By Tekita Bankhead
I recognize that writing about anything related to Black Greek Lettered Organizations (BGLOs) can be…touchy. The reputations of BGLOs are constantly plagued with negative stereotypes, hazing scandals, and scholarly critiques concerning their legacy, legitimacy, and longevity. So let’s get a few things out of the way before we get to the nitty gritty, shall we?
To be clear, this is NOT a BGLO-bashing thinkpiece in any way, shape, or form. I am a proud financial member of Delta Sigma Theta Sorority, Incorporated. and have consistently served my sorority for nearly 10 years. My love for my DST runs deep and has afforded some of the best experiences of my life. I’m often referred to as an “old head” from time to time, but I rebuke that title…until I try to hop my happy tail in a stroll line. Yep, my duck-walking glory days are officially over. Ya’ll got it, young Sawrahz. I’ll keep living my best alumnae chapter life.
Black Greek college students have a special place in my lil’ old Delta heart. I am a higher education professional so I see firsthand how BGLOs are changing rapidly on campuses across the nation and breathing a new life into our organizations. Our collegiate BGLO sororities utilize social media, innovative service projects, and outstanding scholastic programs to attract the best and the brightest while fulfilling the supreme call to serve. I’ve seen young women enter chapters as novices and emerge with the business acumen of the next generation of trailblazers. What’s not so refreshing is the apparent increase in petty beef resulting in talented and competent women being denied access to a life-changing experience. The not-so-friendly rivalries with untraceable origins that eventually spin out of control at step shows, after-parties, the internet, and beyond. Perhaps the most detrimental is the unhealthy membership intake behaviors that are manifesting as a growing disconnect between the true tenets of sisterhood, what EVERY BGLO sorority holds as a core value. Many of our sororities may struggle with cohesion because our once fortified foundation of sisterhood is cracking. Ask yourself, “When people see my organization, my chapter, my line, my ship, do they see true sisters or just a group of color-coordinated women?” You can have a sisterhood without a sorority, but you absolutely cannot have a sorority without a sisterhood. It’s time we do a personal assessment of how each of us is embodying what sisterhood is really about:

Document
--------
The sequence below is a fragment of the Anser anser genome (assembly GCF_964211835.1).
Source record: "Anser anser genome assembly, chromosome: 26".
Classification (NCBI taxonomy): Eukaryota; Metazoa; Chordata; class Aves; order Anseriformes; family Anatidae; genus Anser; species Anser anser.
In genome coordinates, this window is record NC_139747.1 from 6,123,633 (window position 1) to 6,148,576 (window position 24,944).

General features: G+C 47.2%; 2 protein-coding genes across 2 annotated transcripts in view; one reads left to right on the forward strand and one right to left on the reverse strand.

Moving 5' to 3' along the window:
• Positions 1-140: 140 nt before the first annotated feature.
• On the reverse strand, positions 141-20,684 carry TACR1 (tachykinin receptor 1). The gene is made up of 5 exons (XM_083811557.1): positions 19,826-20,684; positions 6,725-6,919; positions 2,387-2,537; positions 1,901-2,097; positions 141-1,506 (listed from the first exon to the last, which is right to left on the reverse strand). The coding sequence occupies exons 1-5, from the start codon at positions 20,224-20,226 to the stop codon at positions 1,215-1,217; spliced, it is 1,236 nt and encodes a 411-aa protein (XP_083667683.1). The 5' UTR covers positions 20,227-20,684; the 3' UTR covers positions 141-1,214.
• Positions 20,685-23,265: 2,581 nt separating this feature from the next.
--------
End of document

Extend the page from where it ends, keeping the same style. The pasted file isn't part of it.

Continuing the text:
Sisterhood is a choice. Membership in a BGLO does not automatically equal sisterhood. Sisterhood is an active practice that requires intentional and continuous love. As with family members, we celebrate with them, we share special moments, and we exchange our deepest thoughts. Sometimes we get hurt or frustrated, but dissolving the bond entirely is simply not an option. With chosen sisters, we make the decision over and over to salvage and protect our bonds…only if we think it’s worth it.
Sisterhood requires patience, grace, and forgiveness. Whenever there is a group of phenomenal and educated Black women, not only is conflict inevitable but also healthy if managed appropriately. A commitment to sisterhood requires healthy communication, especially when a sister may feel that she has been hurt. I see many women pledge a lifetime commitment to our sororities but frivolously dismiss those with the same shared commitment over minuscule matters. To effectively practice sisterhood, we must approach our sisters in a spirit of love, understanding, and support.
The gift of sisterhood is not exclusive to your Sorors. During my membership intake process, I was often advised that “I was a woman first.” Though that advice initially spoke to the prioritization of my identity, I now see value in its connection to my allegiance to other Black women. Some of my best friends in the world are in each of the BGLO sororities. Yes, Deltas and AKAs can be best friends or roommates turned life-long friends. Yes, Deltas and Zetas can edify and uplift each other. Yes, Deltas and SGRhos can provide mentoring and professional guidance to one another. Sisterhood doesn’t stop at the doors of your chapter meetings. We are all wonderful women who serve a tremendous benefit to each other.
Sisterhood transcends hierarchy and policy.Our organizations have become very focused on running as businesses and understandably so. However, in my opinion, sometimes our sorority policies don’t operate on the central concepts of care and well-being of our sisters. I have seen Sorors use poor judgment and be swiftly reprimanded with more concern for liability than restoration. This is not to suggest that accountability is not also an integral component of sisterhood; however, restoration, holistic development, and loving guidance is just as essential.
Sisterhood is not earned; it’s owed. Every Soror deserves sisterhood. Regardless of her flaws. Regardless of if she’s “paper” or “made.” Regardless of her popularity or reputation. To take it one step further, every Black woman deserves sisterhood. No one sees the brilliance of our gifts as clearly as we see them in each other. We owe that clarity and validation to the only other women who share our struggles and triumphs.
True sisterhood bears good fruit in the form of positive membership experiences, the security of worldwide support, and an inexplicable connection that brings a Soror some of the greatest pride of her life. In celebration of National Sisterhood Month, I challenge us all to be better sisters to each other. I especially challenge my BGLO sisters to reflect on any areas of their sisterhood that can be revitalized so that we can continue to push our communities forward together. Revisit what sisterhood means to you, and determine if your actions are in alignment. We are not required to be perfect, but we are required to keep growing. That’s the true lifetime commitment.